Employers must file these returns for the 2015 year by May 31, 2016 (June 30 if filed electronically). Any employer filing at least 250 returns must file electronically. The deadline for future year’s returns will be Feb. 28.
It’s important to note that employers with between 50 and 99 full-time and full-time equivalent employees were granted transition relief from having to comply with the ACA’s employer mandate to provide insurance to employees. But even those granted transition relief must files these forms in 2016.
Warning: Failing to provide these forms in a timely manner to the IRS or employees can result in fines — $250 per return.
But like with many ACA penalties, the IRS said that it won’t impose penalties if firms can prove they made a good faith effort to comply with the 2015 reporting regs. But an “untimely” filed form won’t meet the good-faith requirement, the IRS said.
Electronic filing takes place in four stages:
- Naming your responsible official(s) and IRS contacts
- Obtaining a Transmitter Control Code (TCC)
- Test filing, and
- Actual filing.
You must file an application with the IRS to obtain a TCC needed to e-file. But before the application process can begin, you must register responsible officials and contacts with the IRS (here’s the link to register).
The responsible official(s) you name will have authority over the e-filing process and are the contact persons for communications with the IRS. All companies that plan to e-file must put at least one responsible official and two contacts on their applications.
Applying for a TCC
Once that registration process is complete, you can apply for a TCC. Anyone transmitting info to the IRS is required to complete an ACA Information Return Transmitter Control Code Application through the IRS e-services portal.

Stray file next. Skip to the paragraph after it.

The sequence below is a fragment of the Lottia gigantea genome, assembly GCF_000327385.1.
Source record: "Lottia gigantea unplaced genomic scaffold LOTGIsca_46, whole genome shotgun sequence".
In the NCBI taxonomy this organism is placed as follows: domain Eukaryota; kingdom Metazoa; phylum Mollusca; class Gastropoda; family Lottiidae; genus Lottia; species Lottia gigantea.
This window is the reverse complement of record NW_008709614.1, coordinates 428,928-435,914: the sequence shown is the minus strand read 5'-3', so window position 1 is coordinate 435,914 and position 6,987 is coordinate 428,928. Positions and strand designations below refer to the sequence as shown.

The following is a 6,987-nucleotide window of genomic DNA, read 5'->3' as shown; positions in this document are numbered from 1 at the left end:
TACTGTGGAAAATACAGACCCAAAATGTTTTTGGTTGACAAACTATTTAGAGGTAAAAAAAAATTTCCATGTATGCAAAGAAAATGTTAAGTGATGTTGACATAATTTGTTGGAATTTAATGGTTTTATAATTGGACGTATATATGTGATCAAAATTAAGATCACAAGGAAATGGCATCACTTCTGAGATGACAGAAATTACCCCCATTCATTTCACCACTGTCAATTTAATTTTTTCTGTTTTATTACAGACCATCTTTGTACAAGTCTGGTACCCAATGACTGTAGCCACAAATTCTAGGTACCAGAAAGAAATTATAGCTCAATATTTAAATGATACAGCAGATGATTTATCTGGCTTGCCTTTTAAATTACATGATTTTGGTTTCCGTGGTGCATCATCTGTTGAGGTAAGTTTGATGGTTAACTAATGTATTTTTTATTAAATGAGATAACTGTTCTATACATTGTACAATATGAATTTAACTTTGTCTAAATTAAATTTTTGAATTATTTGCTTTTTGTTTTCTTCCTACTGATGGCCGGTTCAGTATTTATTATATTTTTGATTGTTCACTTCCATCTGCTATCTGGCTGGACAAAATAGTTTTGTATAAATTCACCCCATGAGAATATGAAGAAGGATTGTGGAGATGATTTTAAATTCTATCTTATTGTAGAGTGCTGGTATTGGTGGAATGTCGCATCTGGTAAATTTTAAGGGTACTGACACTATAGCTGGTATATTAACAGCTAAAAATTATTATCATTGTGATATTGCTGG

The TCC will then be mailed to you.
After receiving your TCC, transmitters are encouraged to complete a communication test using the IRS’ Affordable Care Act Assurance Testing System.
Once you’ve test filed, you’re ready to file for real. To do this, you must use the IRS’ Affordable Care Act Information Returns Program — aka AIR.
But the program won’t be ready until Oct. 22, 2015.
Extension available in some cases
If you don’t think you’ll be able to hit the aforementioned reporting deadlines, don’t panic just yet.
There’s a 30-day reprieve available from the reporting requirements.
In order to take advantage of the extension, employers must use Form 8809 (Application for Extension of Time to File Information Returns) and submit it by the reporting deadline. If that form seems familiar, that’s because it’s the same form used to request an extension for filing W-2s and 1099s.
But that’s not all.
The 30-day extension can be extended even further in certain situations. According to the instructions on Form 8809, an additional 30-day extension may be provided if the request for an additional extension is filed before the expiration of the original extension.
Employers shouldn’t bank on getting the additional extension, however. The IRS makes it clear that “requests for additional time are granted only where it is shown that extenuating circumstances prevented filing by the date granted by the first request.”